Discussing Drama: Responding to Peer-Written Study Guide Questions
Lesson 6 of 11
Objective: SWBAT find strong and thorough textual evidence to support analysis and inferences of what the text says by responding to study guide questions written by their peers.
Today, and for the near future, we set aside ten (to fifteen) minutes of class to answer any questions students may have for their final exams. Students have been given a Final Review packet that has been based on the questions they raised as well as the areas in which they felt confidence (see Unit: "Literary Skills and Final Exam Reviews"; the posters students created for this review are hanging in the classroom. Students may draw questions from the posters created for out first review and use them to find or provide answers as well).
An open forum allows for a student-driven classroom, meeting the needs and answering the questions of each student. During this time, students are encouraged to ask questions regarding evidence to support analysis of what the text says explicitly as well as inferences drawn from both literary and non-fiction texts (RL.9-10.1, RI.9-10.1), the skills needed for participate effectively in a range of collaborative discussions (SL.9-10.1), and knowledge of research and citation skills and format (W.9-10.8).
I reinforce that there "are no bad questions" today, because someone else in class is probably wondering the exact same thing.
In order to meet the needs of more quiet students, I review their filled in (or not) final review packets as I circulate the classroom, and this time is also used for individual conferencing, either student-initiated or by me asking individual students what they may have questions on.
As part of the "Write Your Own Study Guide" assignment (see Lesson: "Reading Drama: Small-Group Reading of Act I, Sc 2"), students have created ten questions that assess understanding of specific details about setting (RL.9-10.1), character development and interaction (RL.9-10.3), symbols that shape the themes of the play (RL.9-10.2), and the connection between Hansberry's own life and work (students have read the biography from the "One Book, One Chicago" program).
Today, students return to their "family" groups (see Lesson: "Family Conflict: Understanding Theme in 'A Raisin in the Sun'"). Students pass their self-written questions to another member off the group and respond to the best of their ability. While the obvious objective of this assignment is to check students' understanding of the play through both the (as noted above), but it also serves to inspires a students to ask questions of their peers, as the student here asking for clarification of a term, as well as the meaning and intent of the questions their peers ask, as well as the play's primary themes that develop over the course of the Act (RL.9-10.2):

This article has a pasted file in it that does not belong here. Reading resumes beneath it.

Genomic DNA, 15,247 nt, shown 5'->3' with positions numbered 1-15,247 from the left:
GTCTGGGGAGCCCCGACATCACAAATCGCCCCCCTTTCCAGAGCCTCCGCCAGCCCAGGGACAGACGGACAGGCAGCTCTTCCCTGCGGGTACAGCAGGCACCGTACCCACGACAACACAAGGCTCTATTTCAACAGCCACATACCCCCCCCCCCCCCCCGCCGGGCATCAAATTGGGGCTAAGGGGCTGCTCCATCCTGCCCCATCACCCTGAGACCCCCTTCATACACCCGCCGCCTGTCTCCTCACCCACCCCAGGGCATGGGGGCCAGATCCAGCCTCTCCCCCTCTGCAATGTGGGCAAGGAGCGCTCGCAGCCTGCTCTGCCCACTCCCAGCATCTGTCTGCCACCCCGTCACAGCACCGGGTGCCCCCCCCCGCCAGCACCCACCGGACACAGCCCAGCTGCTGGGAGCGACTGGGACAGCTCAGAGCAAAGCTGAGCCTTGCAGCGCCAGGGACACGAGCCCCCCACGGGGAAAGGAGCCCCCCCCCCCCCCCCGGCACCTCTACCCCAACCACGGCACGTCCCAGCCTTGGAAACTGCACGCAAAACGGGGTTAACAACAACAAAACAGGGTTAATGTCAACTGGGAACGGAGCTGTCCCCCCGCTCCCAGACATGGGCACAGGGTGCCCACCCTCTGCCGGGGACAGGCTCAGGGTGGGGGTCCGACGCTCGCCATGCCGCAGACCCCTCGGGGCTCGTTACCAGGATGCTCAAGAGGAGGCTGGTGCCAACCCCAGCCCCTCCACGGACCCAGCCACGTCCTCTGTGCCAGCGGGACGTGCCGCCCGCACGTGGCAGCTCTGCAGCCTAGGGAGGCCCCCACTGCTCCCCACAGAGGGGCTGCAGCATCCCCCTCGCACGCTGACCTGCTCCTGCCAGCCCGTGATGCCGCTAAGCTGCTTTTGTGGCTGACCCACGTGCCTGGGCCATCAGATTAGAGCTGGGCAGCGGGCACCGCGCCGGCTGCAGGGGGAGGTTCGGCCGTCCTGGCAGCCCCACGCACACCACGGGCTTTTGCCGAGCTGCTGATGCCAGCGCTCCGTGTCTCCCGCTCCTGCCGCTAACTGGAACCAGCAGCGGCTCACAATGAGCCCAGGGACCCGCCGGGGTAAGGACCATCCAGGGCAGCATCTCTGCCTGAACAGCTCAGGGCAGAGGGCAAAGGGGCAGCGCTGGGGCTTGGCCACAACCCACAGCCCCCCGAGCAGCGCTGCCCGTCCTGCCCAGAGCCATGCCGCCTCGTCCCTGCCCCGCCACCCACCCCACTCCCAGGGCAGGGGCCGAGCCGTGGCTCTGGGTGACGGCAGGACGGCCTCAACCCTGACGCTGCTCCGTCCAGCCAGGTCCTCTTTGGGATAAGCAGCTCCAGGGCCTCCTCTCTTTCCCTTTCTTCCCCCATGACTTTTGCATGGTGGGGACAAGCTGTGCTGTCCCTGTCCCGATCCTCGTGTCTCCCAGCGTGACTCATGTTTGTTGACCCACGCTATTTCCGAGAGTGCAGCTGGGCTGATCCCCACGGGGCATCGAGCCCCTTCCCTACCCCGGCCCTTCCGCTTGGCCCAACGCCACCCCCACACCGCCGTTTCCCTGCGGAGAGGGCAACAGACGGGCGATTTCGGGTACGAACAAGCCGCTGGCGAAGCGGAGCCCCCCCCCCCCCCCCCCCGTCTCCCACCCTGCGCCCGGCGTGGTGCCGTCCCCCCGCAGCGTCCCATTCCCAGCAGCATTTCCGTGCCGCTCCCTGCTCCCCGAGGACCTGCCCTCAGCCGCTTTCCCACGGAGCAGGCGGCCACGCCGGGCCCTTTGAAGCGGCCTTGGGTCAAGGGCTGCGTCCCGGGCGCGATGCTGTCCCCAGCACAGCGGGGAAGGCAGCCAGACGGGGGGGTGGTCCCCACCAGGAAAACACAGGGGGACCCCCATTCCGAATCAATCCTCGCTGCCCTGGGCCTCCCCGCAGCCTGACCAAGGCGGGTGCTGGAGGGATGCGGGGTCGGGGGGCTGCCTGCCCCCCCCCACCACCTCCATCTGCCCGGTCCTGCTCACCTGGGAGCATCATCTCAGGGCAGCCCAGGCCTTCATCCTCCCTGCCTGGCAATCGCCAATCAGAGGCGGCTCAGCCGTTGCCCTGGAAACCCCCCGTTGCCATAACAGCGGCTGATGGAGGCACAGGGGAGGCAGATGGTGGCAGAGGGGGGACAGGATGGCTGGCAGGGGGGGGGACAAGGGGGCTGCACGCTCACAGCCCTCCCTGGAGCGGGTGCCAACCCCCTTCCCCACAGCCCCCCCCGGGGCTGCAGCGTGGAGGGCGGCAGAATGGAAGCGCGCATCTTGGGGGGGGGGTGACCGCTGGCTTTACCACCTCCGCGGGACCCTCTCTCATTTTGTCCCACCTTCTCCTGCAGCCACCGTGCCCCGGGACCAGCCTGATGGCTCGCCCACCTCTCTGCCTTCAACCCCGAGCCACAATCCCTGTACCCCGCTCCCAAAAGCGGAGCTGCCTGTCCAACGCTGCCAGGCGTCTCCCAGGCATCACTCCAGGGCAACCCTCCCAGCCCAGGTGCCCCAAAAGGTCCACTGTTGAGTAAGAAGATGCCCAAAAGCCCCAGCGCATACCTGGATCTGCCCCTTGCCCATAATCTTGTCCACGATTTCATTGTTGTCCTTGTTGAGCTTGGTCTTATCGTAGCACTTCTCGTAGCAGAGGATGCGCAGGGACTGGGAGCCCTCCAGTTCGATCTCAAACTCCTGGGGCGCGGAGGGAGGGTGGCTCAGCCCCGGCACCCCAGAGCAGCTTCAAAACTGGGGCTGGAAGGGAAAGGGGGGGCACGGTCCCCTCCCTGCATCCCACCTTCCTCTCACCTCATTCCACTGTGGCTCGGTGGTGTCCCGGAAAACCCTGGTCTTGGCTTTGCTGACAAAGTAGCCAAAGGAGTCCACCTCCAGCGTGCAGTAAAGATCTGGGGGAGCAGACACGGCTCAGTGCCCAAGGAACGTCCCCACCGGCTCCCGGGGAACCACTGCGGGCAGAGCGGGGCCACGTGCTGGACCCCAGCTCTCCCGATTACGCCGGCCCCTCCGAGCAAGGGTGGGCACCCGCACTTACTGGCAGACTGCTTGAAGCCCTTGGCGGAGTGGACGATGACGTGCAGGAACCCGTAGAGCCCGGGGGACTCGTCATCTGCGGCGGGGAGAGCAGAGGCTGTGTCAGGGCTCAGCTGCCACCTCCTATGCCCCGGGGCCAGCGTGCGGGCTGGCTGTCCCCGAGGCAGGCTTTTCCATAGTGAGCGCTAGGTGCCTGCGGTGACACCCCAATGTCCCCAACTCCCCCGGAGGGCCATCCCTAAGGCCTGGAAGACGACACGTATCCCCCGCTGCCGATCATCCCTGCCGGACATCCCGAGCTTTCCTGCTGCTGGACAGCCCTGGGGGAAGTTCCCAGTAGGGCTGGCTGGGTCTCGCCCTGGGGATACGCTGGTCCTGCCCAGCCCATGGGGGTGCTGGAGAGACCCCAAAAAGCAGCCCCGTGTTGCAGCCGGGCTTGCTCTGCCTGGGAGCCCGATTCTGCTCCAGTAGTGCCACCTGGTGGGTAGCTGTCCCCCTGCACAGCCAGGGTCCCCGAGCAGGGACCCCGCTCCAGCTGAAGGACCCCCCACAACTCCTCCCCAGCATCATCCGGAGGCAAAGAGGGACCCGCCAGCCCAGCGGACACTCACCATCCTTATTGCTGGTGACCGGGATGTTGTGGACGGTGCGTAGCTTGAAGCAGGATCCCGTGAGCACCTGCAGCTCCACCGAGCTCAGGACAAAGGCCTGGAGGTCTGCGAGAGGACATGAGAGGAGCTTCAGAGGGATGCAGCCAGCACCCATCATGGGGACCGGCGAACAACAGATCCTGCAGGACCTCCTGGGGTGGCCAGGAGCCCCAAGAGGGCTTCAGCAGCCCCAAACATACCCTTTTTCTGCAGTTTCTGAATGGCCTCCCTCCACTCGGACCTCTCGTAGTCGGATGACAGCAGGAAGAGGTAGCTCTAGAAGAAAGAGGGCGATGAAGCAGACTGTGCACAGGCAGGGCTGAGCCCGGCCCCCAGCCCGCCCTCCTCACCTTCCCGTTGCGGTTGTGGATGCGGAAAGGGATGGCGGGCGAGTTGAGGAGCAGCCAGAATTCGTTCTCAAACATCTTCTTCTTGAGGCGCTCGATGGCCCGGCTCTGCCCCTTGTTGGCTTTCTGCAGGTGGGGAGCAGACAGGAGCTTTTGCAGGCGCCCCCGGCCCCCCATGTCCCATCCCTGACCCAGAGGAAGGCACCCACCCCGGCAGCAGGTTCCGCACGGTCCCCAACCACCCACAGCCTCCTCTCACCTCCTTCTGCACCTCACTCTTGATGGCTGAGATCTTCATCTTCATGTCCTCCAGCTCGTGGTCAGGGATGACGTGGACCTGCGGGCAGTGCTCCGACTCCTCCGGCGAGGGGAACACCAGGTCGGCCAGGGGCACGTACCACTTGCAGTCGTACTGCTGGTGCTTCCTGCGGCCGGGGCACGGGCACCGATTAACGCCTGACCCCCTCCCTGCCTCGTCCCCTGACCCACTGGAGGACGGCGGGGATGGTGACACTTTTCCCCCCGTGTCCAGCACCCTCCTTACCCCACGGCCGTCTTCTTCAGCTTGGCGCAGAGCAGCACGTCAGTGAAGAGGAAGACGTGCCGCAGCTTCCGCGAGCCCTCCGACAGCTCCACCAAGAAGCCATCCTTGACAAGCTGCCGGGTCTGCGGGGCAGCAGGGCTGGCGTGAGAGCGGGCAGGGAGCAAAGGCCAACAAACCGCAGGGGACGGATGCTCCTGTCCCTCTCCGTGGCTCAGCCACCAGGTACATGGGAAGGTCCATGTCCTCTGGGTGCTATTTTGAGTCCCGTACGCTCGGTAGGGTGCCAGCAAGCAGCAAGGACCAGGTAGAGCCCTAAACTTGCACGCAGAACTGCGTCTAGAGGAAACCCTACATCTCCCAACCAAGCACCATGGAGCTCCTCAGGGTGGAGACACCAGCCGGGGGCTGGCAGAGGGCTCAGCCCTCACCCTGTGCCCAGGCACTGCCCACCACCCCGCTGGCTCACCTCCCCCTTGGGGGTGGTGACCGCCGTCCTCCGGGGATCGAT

1. Specific details refining the connection between the description of the apartment and the overall mood of the play, connecting with our look at the theme of "home" (see Lesson: "Concepts of Home: Claude McKay's 'The Tropics of New York").
2. Specific details that portray how the conflicts between the family members play out in the interactions with other characters, and reasons for it (also RL.9-10.3).
This activity calls upon students to come to discussion prepared, having read the play and prepared their questions and to draw on that reading and the answers they have in mind to stimulate a thoughtful, well-reasoned exchange of ideas (SL.9-10.1a). The assignment requires students to pose and respond to questions that relate the current discussion to broader themes or larger ideas and to clarify, verify, or challenge ideas and conclusions their peers have in response to their questions (SL.9-10.1c). As students discuss, they respond to diverse perspectives, especially interpretations of their own questions, and justify their own views and understanding, make new connections in light of the evidence and reasoning presented by their peers (SL.9-10.1d).
As students answer and discuss, I circulate the room responding to their discussions and providing clarification (and focus) as needed.
Students who are unprepared or who were absent are moved to a new group and given an opportunity to complete the assignment.
Tomorrow, students will debrief and evaluate themselves on their questions, answers, and participation, and how effective their communication was.
With two minutes remaining, I ask students to wrap up their conversations, put their desks back into rows and return to their regular seats, and spend some time tonight informally thinking about the effectiveness of their questions. By reflecting on these questions, students prepare for tomorrow's activity, in which they'll be evaluating their questions, responses, and participation in the small group discussion today.